There could be many different ways that hackers will try and get a hold of your data, including dodgy Facebook connected apps, quizzes, and fake adverts with malware. Make sure you’re taking all the preventative security measures and know how to recover your Facebook account if it gets hacked. 

Facebook Scams

Facebook isn’t doing too well in protecting its users from scamming attempts either. Your Facebook account can become a great source of sensitive personal information that scammers will use for phishing when trying to steal your account. Especially if your profile is set to public and if you ever accept friend requests from strangers.

Another common type of a Facebook scam is when a user forwards you a link on Messenger. If you get an unknown message from a stranger with little to no explanation and an attached link – most likely they’re using it to spread viruses or hack into your account. 

Reasons to Stay on Facebook

Naturally, Facebook isn’t all bad. It’s still the biggest communication platform online, and it does offer plenty of networking opportunities to its users. Before you make the decision whether you should delete your Facebook account, here are some reasons that will make you consider staying on Facebook. 

Jobs on Facebook

Facebook can help you with finding a job in more than one way. First of all, with such a wide outreach of Facebook, simply sharing a post that you’re open to new work opportunities can attract a potential employer’s attention and solve the problem.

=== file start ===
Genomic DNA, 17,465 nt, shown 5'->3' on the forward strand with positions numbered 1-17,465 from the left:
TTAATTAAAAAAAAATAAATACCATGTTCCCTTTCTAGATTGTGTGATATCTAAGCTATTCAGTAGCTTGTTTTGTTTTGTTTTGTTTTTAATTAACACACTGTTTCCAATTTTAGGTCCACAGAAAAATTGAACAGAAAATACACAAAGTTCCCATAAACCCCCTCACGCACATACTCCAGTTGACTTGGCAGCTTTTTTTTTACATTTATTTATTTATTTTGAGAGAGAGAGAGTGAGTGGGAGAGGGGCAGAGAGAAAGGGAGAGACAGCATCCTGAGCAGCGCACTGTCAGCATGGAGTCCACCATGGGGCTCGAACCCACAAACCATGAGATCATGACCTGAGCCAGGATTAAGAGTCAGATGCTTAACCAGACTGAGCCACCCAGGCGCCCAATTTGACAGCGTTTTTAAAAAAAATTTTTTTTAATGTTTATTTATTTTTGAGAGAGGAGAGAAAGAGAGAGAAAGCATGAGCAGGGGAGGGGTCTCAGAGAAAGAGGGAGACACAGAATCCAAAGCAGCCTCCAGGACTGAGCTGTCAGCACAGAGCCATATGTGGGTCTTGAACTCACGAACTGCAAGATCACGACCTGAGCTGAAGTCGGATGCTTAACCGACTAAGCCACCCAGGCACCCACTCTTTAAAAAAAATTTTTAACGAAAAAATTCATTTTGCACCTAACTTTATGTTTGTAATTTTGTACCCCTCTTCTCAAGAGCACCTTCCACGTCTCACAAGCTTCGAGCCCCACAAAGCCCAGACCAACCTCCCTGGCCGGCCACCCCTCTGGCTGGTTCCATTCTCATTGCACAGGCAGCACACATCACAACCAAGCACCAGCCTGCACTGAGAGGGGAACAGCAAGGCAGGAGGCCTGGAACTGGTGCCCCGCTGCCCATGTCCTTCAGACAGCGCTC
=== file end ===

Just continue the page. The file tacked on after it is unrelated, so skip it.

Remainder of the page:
Another way to find a job would be by personally reaching out to your Facebook friends. Specifically to those that you know work in the same business industry as you do. Networking is a great job searching strategy, and where better to do it than a place with over 2.7 billion people. Finally, you can use the Jobs on Facebook tool to search and apply for jobs near you. 

For the Sake of Good Memories

Many users have had their Facebook account for years now. That’s a lot of happy memories and emotional moments that you’ve shared with friends and family online. You might want to stay for the sake of keeping that digital history in case you ever want to go back and look through it.

Instead of scrolling all the way down to a specific memory, you can use Facebook’s Memories tool to look back at what happened years ago on the same day, whether it’s a picture you were tagged in, or a post that you shared. 

Ability to Look People Up Online

Since almost everyone’s on Facebook, it’s become a go-to tool for when you need to look someone up or verify that they’re a real person. That can be handy when you meet someone through an online dating app and want to make sure they’re not a scammer or a bot.